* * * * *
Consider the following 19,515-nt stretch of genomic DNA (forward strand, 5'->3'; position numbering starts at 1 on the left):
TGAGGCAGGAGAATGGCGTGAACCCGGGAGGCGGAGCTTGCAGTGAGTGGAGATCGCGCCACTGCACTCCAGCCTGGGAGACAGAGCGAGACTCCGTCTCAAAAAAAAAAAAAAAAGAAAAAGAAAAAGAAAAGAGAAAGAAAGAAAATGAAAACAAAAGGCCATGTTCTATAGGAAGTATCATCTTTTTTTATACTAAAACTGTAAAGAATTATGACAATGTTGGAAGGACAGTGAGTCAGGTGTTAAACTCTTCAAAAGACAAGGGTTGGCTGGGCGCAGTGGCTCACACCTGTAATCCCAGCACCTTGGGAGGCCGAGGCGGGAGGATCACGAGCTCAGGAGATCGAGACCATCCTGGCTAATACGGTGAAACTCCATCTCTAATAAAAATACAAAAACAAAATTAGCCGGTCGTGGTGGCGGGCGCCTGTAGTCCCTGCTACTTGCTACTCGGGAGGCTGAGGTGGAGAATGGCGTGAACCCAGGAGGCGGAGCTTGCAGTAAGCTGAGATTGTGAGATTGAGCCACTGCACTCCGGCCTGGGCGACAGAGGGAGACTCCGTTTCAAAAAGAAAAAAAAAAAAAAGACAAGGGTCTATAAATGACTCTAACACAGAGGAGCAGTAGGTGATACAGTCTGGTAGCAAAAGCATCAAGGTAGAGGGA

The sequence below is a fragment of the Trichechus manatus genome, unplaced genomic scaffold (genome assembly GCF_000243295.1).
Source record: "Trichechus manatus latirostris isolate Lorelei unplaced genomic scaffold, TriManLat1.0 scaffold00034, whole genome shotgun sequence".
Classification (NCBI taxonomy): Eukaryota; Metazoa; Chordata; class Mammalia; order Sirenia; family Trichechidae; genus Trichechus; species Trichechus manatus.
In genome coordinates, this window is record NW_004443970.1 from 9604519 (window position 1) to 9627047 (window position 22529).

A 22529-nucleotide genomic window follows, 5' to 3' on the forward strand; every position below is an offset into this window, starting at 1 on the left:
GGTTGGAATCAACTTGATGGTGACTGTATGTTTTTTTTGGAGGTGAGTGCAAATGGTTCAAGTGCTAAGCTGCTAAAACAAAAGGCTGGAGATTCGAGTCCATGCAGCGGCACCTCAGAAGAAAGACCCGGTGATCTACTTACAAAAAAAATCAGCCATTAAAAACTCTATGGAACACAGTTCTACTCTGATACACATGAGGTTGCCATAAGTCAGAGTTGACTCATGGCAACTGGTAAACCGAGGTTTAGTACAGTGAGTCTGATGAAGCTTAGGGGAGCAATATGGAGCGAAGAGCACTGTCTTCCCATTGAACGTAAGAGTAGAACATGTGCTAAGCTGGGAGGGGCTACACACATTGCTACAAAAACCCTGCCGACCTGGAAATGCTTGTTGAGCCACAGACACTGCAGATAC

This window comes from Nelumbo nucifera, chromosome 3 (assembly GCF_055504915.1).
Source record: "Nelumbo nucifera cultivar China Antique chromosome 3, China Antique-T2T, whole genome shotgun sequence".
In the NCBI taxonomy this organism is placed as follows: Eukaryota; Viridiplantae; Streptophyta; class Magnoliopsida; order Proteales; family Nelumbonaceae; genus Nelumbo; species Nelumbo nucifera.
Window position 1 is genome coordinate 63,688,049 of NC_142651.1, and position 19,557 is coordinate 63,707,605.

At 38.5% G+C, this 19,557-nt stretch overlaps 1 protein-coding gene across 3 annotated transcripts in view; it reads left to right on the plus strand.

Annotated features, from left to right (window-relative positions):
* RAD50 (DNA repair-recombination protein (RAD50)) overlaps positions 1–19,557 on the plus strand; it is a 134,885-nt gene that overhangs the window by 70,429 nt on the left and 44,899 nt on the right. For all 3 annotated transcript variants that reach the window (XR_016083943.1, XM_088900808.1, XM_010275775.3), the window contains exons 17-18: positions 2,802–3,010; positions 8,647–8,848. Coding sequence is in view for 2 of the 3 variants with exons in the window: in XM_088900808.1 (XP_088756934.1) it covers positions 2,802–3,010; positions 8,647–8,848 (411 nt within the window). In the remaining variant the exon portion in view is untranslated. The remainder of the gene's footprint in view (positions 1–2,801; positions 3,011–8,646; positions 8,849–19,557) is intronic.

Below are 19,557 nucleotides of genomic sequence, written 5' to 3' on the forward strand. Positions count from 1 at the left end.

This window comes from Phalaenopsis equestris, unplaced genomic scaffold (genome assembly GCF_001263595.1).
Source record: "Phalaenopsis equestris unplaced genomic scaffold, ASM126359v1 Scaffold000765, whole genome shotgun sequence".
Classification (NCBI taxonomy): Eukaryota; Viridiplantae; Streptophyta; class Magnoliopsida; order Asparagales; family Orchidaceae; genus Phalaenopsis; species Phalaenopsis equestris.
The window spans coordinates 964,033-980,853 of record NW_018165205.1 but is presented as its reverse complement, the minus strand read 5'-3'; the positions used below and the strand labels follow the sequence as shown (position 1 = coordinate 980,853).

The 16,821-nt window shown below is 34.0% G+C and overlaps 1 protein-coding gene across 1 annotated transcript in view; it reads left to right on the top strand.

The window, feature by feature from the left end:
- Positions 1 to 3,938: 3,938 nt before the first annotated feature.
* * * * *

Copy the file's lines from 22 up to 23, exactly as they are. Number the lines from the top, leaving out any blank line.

The window, feature by feature from the left end:
- Positions 1 to 3,938: 3,938 nt before the first annotated feature.